Bridge City Gumbo Festival

A Celebration of Food and Community

Once a year, the small community of Bridge City, Louisiana, welcomes locals and visitors to the Bridge City Gumbo Festival. Since the early 1970s, the festival has taken place on the second full weekend in October pausing only twice during Hurricane Katrina and Hurricane Ida.

For over fifty years, the Bridge City Gumbo Festival has served up a family-oriented and fun-filled weekend at the base of the Huey P. Long Bridge across from New Orleans on the Westbank of the Mississippi River. It began in 1967 as a small, local fair to benefit Holy Guardian Angels Catholic Church. By 1973, Reverend Monsignor J. Anthony Luminais grew the event into a larger festival with the support and assistance of Holy Guardian Angels’ parishioners. This caught the attention of Governor Edwin Edwards, who soon declared Bridge City “The Gumbo Capital of the World.” Ever since, thousands of festival-goers have flocked to Bridge City to get a taste of its “World Famous” gumbo.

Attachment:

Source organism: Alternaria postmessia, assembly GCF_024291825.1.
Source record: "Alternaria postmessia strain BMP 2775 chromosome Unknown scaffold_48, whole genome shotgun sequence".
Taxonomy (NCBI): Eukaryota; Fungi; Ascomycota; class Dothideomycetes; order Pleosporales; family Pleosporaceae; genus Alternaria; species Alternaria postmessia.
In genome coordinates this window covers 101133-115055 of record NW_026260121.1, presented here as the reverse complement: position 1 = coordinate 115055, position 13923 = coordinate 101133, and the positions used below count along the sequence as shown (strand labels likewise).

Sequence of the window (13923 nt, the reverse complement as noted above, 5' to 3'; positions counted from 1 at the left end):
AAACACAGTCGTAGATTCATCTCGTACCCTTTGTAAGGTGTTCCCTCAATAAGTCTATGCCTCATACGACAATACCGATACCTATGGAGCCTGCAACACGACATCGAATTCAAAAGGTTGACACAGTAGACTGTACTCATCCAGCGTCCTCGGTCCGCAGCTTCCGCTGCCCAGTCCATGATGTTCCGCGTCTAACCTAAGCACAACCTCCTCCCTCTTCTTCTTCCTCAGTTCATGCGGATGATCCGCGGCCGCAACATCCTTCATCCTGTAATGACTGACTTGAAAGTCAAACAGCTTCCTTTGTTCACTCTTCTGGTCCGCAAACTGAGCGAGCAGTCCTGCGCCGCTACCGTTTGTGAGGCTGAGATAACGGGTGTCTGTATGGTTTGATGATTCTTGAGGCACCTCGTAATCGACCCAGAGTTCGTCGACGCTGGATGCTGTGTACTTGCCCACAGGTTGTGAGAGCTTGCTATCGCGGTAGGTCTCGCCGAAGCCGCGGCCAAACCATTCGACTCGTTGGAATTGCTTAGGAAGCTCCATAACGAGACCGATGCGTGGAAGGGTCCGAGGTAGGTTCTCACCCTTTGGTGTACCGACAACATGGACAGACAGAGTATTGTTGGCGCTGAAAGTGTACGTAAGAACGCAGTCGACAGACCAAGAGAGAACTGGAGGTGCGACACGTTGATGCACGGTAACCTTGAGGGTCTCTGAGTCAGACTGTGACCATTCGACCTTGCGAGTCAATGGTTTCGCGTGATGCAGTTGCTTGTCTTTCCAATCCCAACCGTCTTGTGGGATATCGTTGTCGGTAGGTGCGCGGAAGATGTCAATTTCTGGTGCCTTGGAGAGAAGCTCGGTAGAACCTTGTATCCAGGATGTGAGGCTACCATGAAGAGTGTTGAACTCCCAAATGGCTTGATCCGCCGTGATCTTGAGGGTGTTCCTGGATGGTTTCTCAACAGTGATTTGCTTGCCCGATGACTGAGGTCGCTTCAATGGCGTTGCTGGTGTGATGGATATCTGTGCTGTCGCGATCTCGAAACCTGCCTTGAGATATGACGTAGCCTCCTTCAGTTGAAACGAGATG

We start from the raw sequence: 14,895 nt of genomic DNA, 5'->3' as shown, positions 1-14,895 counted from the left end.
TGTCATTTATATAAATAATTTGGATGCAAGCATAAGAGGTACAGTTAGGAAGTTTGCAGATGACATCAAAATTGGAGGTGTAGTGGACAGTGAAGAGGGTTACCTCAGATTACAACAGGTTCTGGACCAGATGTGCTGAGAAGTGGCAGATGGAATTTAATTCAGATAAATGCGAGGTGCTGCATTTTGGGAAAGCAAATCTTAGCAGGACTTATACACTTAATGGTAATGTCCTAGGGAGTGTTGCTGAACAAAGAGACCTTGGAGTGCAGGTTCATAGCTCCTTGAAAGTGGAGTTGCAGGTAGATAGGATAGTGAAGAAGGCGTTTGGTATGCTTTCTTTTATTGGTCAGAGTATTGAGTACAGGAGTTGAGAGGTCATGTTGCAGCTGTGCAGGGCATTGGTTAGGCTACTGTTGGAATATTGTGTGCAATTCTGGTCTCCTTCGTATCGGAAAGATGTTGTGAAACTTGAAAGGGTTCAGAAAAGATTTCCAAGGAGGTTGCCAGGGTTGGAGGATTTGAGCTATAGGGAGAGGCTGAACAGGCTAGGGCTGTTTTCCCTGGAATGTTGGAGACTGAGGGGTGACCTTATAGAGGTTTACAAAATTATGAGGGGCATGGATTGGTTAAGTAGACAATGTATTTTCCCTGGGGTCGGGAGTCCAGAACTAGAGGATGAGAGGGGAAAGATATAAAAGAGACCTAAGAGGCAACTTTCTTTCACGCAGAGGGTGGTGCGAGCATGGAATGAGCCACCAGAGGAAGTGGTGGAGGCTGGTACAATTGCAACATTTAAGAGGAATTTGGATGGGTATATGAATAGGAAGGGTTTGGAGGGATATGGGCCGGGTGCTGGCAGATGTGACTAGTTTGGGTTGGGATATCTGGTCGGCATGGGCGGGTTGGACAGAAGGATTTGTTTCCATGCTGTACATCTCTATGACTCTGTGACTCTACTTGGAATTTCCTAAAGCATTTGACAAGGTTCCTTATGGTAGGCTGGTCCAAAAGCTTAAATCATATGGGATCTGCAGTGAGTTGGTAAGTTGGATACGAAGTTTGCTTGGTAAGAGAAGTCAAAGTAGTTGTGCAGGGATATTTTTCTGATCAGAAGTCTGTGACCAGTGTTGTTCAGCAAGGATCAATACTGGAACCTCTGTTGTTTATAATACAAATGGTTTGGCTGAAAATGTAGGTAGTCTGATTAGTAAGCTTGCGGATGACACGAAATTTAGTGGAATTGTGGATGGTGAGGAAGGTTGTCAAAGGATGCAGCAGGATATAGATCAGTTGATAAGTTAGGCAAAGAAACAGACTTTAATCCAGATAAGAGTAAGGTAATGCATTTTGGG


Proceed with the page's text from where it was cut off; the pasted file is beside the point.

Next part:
Each year, the festival serves over 2,000 gallons of gumbo. It features two classic varieties: seafood gumbo and chicken and sausage gumbo. Attendees can also taste a sampling of other Louisiana dishes including jambalaya, red beans and rice, and fried seafood, as well as All-American favorites like funnel cakes, hot dogs, and hamburgers. The festival invites members of the community to participate in the Gumbo Cooking Contest. Contestants are asked to submit their best seafood or chicken and sausage gumbo to be judged. The winners are announced on stage, receiving a ribbon along with the bragging rights and satisfaction of having the best gumbo in town.

In addition to food, the festival celebrates other aspects of Louisiana’s culture. Attendees can purchase crafts and other goods from local vendors. The Ferris wheel is a highlight of the festival’s carnival rides and games, providing riders a bird’s eye view of the festival grounds and the Huey P. Long Bridge. The festival also includes live, local entertainment that represents the diversity of Louisiana’s music traditions including swamp pop, Latin, and zydeco music. A common feature of many Louisiana festivals, festival-goers may also get a glimpse of the reigning royalty, better known as Miss Creole Gumbo and King Creole Gumbo. After the festival ends, these representatives travel across the state encouraging everyone they meet to make the trip to Bridge City the following year.